A recovering alcoholic artist friend of mine took to painting bird cages and high walls.
I had a good idea what was prompting this development but decided to probe a little more – “I suppose everything with me is psychological” he explained.
Of his wall paintings he explained “there are walls in this house. There are walls all around the fields where I live here. We are surrounded by mountains etc. These are physical walls and then there are the walls in our heads, walls we cannot climb over… as alcoholics, addicts etc.”
That conversation has lingered with me and it was re-kindled this week with the announcement of the names of the members of the Maze/Long Kesh Development Corporation.
As we all know that site, because of its historical use over the last three decades, has proven controversial with Unionists contending that part of it would end up ‘an IRA shrine.’
There was a strong body of opinion that one major strike for the new Northern Ireland political dispensation, would be ‘a centre for excellence’ in sport, embracing all sports on the Maze site. The dream was that Gaelic, Rugby and Soccer would all be played on that ground.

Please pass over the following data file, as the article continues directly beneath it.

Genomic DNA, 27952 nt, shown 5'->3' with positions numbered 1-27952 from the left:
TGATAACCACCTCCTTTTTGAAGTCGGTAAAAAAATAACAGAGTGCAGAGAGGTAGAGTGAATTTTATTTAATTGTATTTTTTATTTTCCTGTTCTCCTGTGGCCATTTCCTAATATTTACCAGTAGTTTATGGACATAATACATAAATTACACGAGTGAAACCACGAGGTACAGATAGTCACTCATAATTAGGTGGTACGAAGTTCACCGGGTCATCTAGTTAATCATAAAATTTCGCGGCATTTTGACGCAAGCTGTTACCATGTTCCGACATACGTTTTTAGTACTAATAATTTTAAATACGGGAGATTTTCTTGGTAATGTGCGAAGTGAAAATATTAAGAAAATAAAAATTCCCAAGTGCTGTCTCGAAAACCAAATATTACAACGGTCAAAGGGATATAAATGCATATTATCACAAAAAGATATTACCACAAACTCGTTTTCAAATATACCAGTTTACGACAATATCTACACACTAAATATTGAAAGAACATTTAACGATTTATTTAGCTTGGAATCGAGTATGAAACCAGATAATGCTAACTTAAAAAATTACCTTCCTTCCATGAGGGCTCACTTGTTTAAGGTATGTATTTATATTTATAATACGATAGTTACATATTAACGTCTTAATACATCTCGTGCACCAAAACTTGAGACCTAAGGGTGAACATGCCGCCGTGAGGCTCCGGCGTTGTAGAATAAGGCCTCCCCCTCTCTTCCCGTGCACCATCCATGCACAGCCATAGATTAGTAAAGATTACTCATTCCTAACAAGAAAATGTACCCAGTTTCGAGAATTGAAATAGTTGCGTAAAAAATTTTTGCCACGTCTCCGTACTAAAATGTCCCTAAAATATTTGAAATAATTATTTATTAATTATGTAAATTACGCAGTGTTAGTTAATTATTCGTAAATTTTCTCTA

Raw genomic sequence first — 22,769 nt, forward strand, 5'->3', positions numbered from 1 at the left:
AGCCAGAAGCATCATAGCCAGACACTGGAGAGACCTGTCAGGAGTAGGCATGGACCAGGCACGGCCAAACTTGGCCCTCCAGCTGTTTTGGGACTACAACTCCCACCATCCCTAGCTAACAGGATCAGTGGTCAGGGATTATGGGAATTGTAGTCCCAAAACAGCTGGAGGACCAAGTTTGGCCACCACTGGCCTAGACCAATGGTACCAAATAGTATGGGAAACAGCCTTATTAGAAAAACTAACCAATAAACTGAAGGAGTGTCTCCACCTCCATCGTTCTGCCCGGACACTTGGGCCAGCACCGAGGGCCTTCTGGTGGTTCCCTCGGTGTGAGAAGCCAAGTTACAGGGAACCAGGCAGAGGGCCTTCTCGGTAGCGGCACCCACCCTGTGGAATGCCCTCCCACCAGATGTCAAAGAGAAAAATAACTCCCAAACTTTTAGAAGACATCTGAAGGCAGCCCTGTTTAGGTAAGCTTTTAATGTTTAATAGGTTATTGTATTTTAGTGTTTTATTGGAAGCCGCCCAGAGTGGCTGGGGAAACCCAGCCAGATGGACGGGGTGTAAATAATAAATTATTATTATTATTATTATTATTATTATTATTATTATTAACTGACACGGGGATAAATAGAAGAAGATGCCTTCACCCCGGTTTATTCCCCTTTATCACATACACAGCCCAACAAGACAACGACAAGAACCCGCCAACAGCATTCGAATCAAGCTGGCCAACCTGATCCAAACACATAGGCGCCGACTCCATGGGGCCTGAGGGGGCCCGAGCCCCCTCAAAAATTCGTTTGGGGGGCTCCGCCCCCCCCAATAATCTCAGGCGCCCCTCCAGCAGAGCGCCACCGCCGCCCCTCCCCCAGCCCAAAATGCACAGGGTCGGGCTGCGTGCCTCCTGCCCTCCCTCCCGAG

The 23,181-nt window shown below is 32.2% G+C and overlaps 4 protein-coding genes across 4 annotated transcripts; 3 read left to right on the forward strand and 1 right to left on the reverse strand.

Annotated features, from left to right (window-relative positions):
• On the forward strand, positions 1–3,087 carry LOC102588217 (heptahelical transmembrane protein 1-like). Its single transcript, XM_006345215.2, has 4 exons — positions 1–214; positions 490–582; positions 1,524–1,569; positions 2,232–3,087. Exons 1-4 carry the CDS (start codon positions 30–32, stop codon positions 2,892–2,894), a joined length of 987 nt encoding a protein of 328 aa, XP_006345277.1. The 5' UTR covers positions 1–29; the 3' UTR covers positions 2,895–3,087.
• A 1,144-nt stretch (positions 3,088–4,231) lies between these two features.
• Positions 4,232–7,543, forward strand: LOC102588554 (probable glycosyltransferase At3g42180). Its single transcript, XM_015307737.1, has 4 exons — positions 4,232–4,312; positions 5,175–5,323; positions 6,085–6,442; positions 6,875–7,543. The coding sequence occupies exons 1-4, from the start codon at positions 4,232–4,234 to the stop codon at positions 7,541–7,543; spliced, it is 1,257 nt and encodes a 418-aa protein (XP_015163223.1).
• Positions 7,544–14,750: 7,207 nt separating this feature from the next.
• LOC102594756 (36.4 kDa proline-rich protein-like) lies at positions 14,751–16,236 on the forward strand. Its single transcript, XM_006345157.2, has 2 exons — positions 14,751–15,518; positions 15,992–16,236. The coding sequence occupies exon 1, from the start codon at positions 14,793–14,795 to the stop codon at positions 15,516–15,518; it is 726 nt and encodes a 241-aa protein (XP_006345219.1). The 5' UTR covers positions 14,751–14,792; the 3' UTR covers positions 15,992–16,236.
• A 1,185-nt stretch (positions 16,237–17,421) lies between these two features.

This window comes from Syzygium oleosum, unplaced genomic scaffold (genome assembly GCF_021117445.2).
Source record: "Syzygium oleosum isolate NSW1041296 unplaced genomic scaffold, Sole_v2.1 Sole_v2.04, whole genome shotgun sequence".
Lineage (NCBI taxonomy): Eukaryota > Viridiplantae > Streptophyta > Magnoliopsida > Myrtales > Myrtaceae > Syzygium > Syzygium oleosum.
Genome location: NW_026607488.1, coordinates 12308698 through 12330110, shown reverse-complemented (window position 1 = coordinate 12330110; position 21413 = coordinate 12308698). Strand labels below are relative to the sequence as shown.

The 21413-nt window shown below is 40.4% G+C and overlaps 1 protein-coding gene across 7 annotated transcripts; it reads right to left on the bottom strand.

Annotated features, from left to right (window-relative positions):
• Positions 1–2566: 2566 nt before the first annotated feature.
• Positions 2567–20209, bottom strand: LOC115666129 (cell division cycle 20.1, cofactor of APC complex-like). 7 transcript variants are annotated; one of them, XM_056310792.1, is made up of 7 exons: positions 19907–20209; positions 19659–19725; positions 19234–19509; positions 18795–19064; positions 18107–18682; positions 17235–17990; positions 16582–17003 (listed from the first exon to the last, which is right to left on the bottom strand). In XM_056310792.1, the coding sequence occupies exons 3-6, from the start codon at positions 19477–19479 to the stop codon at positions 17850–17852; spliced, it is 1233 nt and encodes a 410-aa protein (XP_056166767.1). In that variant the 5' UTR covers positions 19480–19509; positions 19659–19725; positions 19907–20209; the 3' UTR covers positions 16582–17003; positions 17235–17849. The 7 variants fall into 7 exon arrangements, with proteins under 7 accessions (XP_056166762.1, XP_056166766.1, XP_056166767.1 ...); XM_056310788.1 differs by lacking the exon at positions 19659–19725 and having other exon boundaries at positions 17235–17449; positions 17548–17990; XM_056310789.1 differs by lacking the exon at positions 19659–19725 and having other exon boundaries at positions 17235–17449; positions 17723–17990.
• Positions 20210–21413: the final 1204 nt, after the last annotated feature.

Millions of pounds were washed down the drain in fees working up a business plan. We heard, unsubstantiated reports that a relative of US businessman Ross Perot was one of the interested parties willing to become involved in the development of the Maze and the building of the multi-purpose stadium.
DUP politics killed the Maze stadium plan.
Flowing from this the Northern Ireland Executive has chosen to refurbish and expand the three existing stadia, at Ravenhill, Windsor Park and at Casement Park.
There was an argument for a multi purpose stadium of necessity being built in and around Belfast city centre. There was a validity attaching to that contention.
What did we get? We ended up getting another three new walls in Belfast – physical walls – at Ravenhill, Windsor and Casement.
These are walls destined to obtain possibly for another century.
These euphemistic walls, are more impacting than the decision-makers realise or seem to care.
Those decision-makers have possibly irrevocably blocked a coming together of all who want to play sport on the one ground and in the one venue.
Those decision-makers have compounded division and separateness in the very one area where barriers and difference can be diminished.
A common sports ground could have proven a major confluence point for young people, where they could have met socially, availed of appropriate physical treatment and interacted on and off the field.
Those who slammed the gate on that multi-purpose stadium ought to feel ashamed because like those symbolic walls painted by my recovering alcoholic artist friend they have erected three more Belfast walls which will keep young people apart probably for another century.